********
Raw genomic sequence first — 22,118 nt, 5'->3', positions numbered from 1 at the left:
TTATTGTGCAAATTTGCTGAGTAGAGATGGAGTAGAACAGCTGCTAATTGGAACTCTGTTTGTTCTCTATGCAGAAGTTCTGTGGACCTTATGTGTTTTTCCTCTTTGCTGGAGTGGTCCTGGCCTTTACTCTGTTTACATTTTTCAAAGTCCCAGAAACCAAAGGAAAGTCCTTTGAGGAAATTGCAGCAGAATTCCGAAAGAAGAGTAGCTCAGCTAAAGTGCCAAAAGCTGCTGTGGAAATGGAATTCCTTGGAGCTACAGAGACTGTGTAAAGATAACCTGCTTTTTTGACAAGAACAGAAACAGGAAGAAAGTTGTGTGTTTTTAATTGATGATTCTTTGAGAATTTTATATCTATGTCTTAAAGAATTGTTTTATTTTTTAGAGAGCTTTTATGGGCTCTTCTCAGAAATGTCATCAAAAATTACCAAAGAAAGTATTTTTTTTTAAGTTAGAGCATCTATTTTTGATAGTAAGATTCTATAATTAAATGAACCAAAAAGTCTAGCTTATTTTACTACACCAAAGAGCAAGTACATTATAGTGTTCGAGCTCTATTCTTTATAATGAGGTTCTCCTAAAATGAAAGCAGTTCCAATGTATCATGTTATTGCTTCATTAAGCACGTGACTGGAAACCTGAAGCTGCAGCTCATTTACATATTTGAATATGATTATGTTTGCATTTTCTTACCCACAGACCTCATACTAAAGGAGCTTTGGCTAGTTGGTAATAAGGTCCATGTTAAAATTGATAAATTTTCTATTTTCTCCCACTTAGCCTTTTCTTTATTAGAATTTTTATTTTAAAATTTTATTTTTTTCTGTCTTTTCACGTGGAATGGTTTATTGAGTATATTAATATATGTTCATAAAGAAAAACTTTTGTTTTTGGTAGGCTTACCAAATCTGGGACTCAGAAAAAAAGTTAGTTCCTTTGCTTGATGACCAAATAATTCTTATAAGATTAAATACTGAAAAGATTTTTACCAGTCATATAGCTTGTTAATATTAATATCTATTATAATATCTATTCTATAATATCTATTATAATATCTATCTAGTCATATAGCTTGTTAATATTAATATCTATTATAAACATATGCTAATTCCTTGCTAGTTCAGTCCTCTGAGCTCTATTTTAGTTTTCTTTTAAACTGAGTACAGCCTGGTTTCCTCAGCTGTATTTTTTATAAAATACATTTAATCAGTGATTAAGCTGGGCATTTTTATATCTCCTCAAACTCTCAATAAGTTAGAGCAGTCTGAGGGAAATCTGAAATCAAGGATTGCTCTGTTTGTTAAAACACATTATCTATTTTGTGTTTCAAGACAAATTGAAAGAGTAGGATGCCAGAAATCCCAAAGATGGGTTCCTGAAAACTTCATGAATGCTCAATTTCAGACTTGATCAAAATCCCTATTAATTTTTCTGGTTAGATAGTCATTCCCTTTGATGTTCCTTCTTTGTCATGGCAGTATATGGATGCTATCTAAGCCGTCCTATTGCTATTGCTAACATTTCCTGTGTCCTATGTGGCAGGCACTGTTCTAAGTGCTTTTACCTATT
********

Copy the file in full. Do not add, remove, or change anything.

Raw genomic sequence first — 22,118 nt, 5'->3', positions numbered from 1 at the left:
TTATTGTGCAAATTTGCTGAGTAGAGATGGAGTAGAACAGCTGCTAATTGGAACTCTGTTTGTTCTCTATGCAGAAGTTCTGTGGACCTTATGTGTTTTTCCTCTTTGCTGGAGTGGTCCTGGCCTTTACTCTGTTTACATTTTTCAAAGTCCCAGAAACCAAAGGAAAGTCCTTTGAGGAAATTGCAGCAGAATTCCGAAAGAAGAGTAGCTCAGCTAAAGTGCCAAAAGCTGCTGTGGAAATGGAATTCCTTGGAGCTACAGAGACTGTGTAAAGATAACCTGCTTTTTTGACAAGAACAGAAACAGGAAGAAAGTTGTGTGTTTTTAATTGATGATTCTTTGAGAATTTTATATCTATGTCTTAAAGAATTGTTTTATTTTTTAGAGAGCTTTTATGGGCTCTTCTCAGAAATGTCATCAAAAATTACCAAAGAAAGTATTTTTTTTTAAGTTAGAGCATCTATTTTTGATAGTAAGATTCTATAATTAAATGAACCAAAAAGTCTAGCTTATTTTACTACACCAAAGAGCAAGTACATTATAGTGTTCGAGCTCTATTCTTTATAATGAGGTTCTCCTAAAATGAAAGCAGTTCCAATGTATCATGTTATTGCTTCATTAAGCACGTGACTGGAAACCTGAAGCTGCAGCTCATTTACATATTTGAATATGATTATGTTTGCATTTTCTTACCCACAGACCTCATACTAAAGGAGCTTTGGCTAGTTGGTAATAAGGTCCATGTTAAAATTGATAAATTTTCTATTTTCTCCCACTTAGCCTTTTCTTTATTAGAATTTTTATTTTAAAATTTTATTTTTTTCTGTCTTTTCACGTGGAATGGTTTATTGAGTATATTAATATATGTTCATAAAGAAAAACTTTTGTTTTTGGTAGGCTTACCAAATCTGGGACTCAGAAAAAAAGTTAGTTCCTTTGCTTGATGACCAAATAATTCTTATAAGATTAAATACTGAAAAGATTTTTACCAGTCATATAGCTTGTTAATATTAATATCTATTATAATATCTATTCTATAATATCTATTATAATATCTATCTAGTCATATAGCTTGTTAATATTAATATCTATTATAAACATATGCTAATTCCTTGCTAGTTCAGTCCTCTGAGCTCTATTTTAGTTTTCTTTTAAACTGAGTACAGCCTGGTTTCCTCAGCTGTATTTTTTATAAAATACATTTAATCAGTGATTAAGCTGGGCATTTTTATATCTCCTCAAACTCTCAATAAGTTAGAGCAGTCTGAGGGAAATCTGAAATCAAGGATTGCTCTGTTTGTTAAAACACATTATCTATTTTGTGTTTCAAGACAAATTGAAAGAGTAGGATGCCAGAAATCCCAAAGATGGGTTCCTGAAAACTTCATGAATGCTCAATTTCAGACTTGATCAAAATCCCTATTAATTTTTCTGGTTAGATAGTCATTCCCTTTGATGTTCCTTCTTTGTCATGGCAGTATATGGATGCTATCTAAGCCGTCCTATTGCTATTGCTAACATTTCCTGTGTCCTATGTGGCAGGCACTGTTCTAAGTGCTTTTACCTATT